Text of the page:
So, Chinese diplomacy enjoys space to manoeuver. Establishing and developing a new type of partnership or strategic partnership with the majority of the world countries will facilitate pluralizing of the country's energy supply sources.
As a matter of fact, China is now enjoying good diplomatic ties with major countries in the Middle East, Central Asia, Africa and South America.
On this basis, China is having in-depth negotiations with a number of countries such as Russia and pushing forward cooperation in order to bring about stable bilateral energy relations.
The country is also doing her best to promote peace in the Middle East in a bid to secure the Middle East oil supply sources, among other considerations.
At the same time, The Shanghai Cooperation Organization and the good bilateral relations between China and some Central Asian countries are instrumental in expanding China's energy co-operation with this region.
Meanwhile, the country's energy cooperation with African nations helps open up a new perspective in Sino-African relations, which have ever been good over long time. Also, energy cooperation with Southeast Asia and Australia is going smoothly.
In view of all this, China's worldwide energy diplomacy is taking shape, helping the country further establish itself in the international system of division of work.
Good Sino-US ties are key factors in China's energy diplomacy. On the one hand, China's energy strategy and diplomacy are bound to compete one way or another with the United States' interests. Possibilities of interest clashes are not ruled out.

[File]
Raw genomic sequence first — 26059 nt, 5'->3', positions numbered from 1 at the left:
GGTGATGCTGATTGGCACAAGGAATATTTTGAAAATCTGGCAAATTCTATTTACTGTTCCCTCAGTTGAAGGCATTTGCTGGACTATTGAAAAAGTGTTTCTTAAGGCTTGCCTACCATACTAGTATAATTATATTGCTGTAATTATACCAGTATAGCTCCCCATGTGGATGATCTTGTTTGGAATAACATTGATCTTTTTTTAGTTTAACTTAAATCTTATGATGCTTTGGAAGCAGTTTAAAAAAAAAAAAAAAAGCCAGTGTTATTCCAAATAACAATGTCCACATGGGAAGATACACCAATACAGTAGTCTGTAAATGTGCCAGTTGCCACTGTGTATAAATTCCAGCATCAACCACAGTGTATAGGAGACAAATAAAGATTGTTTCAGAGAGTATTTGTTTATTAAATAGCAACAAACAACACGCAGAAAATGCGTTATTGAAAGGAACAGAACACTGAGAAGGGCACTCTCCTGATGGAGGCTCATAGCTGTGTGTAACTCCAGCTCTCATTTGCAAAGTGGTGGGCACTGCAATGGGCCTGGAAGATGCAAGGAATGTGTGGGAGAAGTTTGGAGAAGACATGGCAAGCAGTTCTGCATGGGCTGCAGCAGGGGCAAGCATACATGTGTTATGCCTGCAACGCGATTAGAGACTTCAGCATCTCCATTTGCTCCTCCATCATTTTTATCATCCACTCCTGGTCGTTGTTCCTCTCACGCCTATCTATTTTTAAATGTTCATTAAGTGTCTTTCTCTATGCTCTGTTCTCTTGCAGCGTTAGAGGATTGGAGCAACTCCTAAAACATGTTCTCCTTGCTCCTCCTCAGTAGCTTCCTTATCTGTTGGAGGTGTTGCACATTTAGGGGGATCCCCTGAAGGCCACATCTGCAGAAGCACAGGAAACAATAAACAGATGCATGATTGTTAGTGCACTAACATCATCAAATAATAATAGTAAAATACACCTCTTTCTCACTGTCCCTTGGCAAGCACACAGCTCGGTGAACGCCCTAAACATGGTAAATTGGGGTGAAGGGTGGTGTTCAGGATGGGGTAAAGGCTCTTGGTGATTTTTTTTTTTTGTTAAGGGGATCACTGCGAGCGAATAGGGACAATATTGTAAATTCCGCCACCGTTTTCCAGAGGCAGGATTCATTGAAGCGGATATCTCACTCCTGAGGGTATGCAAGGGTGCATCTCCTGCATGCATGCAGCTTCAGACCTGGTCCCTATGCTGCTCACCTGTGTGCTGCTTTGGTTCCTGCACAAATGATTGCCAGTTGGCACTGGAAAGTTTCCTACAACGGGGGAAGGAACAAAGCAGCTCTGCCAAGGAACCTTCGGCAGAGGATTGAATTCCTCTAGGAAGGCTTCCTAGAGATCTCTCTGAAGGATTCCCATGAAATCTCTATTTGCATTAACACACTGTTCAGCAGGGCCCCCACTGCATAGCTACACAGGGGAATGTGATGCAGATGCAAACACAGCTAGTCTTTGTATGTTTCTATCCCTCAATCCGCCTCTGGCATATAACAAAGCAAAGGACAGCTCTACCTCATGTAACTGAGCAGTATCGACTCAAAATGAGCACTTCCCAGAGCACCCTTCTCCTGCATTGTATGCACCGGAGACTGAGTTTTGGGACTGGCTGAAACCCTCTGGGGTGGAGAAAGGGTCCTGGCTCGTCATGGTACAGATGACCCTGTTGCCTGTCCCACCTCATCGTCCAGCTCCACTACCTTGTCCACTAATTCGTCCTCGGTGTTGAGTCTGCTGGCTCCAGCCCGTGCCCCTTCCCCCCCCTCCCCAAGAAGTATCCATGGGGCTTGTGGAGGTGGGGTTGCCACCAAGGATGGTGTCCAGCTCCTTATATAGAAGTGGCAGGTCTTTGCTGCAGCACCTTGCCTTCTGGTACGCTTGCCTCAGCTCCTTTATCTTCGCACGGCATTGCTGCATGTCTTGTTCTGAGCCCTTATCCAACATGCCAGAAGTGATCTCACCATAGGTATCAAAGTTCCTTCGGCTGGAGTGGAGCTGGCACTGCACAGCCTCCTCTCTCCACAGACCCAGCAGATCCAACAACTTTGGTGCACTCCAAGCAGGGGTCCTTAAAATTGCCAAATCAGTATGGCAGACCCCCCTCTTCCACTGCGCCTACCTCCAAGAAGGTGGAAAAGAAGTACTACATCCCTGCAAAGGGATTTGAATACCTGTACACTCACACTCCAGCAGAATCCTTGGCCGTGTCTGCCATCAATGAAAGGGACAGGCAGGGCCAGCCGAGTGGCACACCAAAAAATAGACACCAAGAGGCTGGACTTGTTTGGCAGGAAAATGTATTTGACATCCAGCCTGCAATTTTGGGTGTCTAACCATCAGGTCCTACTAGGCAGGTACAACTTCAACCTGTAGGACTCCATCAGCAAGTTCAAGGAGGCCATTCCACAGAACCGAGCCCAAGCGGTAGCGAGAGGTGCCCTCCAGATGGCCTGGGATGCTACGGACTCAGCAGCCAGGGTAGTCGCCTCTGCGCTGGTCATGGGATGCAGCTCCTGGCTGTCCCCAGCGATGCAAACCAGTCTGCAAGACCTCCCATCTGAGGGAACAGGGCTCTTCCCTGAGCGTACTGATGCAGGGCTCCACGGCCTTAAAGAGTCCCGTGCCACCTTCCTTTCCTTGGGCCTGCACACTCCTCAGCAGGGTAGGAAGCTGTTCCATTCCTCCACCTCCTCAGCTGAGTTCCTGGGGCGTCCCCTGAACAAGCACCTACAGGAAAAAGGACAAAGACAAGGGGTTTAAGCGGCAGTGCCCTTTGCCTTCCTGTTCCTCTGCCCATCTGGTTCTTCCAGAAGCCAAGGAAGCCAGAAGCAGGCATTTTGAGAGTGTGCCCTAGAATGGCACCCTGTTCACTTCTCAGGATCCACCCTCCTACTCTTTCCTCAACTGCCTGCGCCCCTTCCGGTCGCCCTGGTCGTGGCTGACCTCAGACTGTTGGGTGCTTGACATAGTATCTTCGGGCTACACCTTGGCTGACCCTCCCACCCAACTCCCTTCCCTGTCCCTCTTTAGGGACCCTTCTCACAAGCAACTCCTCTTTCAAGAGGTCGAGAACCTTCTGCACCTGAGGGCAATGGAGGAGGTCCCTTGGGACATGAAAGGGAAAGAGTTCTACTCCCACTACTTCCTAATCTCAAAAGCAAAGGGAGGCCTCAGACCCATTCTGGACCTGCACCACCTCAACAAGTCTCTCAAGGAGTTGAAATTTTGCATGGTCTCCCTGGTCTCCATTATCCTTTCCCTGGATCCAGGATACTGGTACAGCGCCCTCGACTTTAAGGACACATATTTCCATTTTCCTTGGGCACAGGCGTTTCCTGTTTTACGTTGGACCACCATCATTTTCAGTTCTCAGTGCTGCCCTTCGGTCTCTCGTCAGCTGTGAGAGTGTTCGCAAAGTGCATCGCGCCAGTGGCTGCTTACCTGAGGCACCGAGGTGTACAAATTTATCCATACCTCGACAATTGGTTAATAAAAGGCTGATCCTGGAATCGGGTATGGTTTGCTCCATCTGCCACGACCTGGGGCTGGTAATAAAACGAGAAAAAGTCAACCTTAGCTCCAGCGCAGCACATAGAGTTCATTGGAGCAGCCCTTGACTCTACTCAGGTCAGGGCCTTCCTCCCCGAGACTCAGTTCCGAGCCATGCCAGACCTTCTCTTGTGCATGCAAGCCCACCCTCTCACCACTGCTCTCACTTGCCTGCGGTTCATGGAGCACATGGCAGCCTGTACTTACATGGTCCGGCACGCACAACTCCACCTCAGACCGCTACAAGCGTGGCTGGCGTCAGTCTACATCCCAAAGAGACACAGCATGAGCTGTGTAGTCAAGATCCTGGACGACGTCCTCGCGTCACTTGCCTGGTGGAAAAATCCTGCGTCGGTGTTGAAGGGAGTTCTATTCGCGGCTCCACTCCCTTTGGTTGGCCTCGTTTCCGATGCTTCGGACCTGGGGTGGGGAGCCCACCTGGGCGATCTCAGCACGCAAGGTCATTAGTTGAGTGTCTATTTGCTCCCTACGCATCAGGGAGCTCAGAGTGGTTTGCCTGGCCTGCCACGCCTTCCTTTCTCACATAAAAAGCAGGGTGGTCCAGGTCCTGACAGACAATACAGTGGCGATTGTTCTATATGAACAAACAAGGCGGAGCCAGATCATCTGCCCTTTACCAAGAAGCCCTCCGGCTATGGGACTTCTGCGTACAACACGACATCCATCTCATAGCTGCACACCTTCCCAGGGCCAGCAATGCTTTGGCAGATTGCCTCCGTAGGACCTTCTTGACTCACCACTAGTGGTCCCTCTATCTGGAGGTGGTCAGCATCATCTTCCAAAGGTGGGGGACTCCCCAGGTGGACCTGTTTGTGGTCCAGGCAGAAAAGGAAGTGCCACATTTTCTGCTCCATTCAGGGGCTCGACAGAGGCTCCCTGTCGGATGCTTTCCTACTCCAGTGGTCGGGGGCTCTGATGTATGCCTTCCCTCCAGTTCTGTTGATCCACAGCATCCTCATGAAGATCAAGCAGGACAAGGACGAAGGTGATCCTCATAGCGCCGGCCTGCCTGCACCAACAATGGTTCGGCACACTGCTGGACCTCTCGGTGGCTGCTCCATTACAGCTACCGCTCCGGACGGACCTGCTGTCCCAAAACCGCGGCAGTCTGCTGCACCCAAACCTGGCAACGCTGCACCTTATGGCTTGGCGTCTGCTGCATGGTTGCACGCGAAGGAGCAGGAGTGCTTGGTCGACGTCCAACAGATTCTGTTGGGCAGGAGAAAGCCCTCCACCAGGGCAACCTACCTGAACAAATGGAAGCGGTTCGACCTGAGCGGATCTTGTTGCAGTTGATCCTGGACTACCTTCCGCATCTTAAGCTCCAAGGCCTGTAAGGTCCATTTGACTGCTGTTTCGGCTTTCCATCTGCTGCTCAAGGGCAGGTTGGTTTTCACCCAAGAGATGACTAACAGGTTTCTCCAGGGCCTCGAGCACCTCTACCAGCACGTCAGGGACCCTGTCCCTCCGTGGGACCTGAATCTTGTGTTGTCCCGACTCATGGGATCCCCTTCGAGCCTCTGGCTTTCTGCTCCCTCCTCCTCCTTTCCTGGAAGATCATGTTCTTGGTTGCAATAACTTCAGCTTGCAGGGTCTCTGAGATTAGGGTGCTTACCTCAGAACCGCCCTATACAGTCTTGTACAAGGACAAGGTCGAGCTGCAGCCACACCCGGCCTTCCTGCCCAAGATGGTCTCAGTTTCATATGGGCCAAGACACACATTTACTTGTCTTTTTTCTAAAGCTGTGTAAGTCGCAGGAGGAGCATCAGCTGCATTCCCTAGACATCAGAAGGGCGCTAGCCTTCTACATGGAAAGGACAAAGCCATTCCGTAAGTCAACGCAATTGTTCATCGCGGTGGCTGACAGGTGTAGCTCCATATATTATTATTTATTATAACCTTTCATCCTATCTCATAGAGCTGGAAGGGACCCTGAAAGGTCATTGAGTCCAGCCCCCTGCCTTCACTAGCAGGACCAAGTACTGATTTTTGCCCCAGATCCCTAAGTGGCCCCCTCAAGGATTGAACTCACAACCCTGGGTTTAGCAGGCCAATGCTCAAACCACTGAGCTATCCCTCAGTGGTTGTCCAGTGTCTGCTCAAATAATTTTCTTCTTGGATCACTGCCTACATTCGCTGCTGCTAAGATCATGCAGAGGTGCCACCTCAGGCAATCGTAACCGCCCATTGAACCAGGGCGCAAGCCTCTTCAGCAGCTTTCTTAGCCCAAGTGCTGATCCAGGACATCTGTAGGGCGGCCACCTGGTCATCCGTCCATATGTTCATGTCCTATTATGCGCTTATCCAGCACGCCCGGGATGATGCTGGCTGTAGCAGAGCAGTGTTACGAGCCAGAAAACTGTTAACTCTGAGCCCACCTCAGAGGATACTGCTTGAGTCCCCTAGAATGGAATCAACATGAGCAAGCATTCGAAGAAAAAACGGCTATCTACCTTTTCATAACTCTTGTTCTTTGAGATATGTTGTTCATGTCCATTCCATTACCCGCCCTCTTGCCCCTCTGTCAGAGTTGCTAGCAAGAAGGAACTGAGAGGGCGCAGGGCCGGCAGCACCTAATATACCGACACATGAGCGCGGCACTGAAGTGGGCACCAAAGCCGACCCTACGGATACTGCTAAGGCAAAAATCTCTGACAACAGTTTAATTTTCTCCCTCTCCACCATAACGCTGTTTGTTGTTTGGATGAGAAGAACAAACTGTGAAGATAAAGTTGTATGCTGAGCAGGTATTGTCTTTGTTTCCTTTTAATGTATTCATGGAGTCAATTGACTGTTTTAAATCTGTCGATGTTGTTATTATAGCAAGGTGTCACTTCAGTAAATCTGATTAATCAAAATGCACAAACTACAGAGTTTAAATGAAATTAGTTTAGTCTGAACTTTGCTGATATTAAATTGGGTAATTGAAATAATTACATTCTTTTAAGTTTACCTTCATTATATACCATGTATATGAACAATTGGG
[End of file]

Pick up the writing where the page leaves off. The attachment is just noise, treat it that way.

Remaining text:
On the other hand, however, China and the United States share extensive interests and have much room for cooperation in this regard, apart from competition.
Stability of the world energy market is in the interests of both countries. They can manage to bring competition under control and clearly define their common interests and expand bilateral cooperation such as in the field of nuclear energy through dialogue and mutual understanding.
Highly complex geopolitical factors are involved in the energy issue. We should get prepared for the use of energy weapon by some big powers against China. Some countries' attempt to block China's development with regard to energy resources must be thwarted. The best way is effective bilateral or multi-lateral cooperation. China-India, China-Saudi Arabia and China-Africa energy cooperation, for example, is of great strategic significance.
Now that China is a rising player on the world energy market, it is quite understandable that many countries are concerned about China's huge energy demand and the directions in which its international cooperation and diplomacy will be going. But it should, however, be borne in mind that China will not be driven by traditional power-politics mentality in pursuing its energy diplomacy. Instead, the country will turn to extensive international cooperation.
Cut-throat rivalry for gaining energy resources helps little and nobody emerges victorious from it. Moreover, it is extremely dangerous politically and strategically. China could not know that better.
The author is the director of the Institute for Global Studies affiliated to Nankai University.
(China Daily February 7, 2006)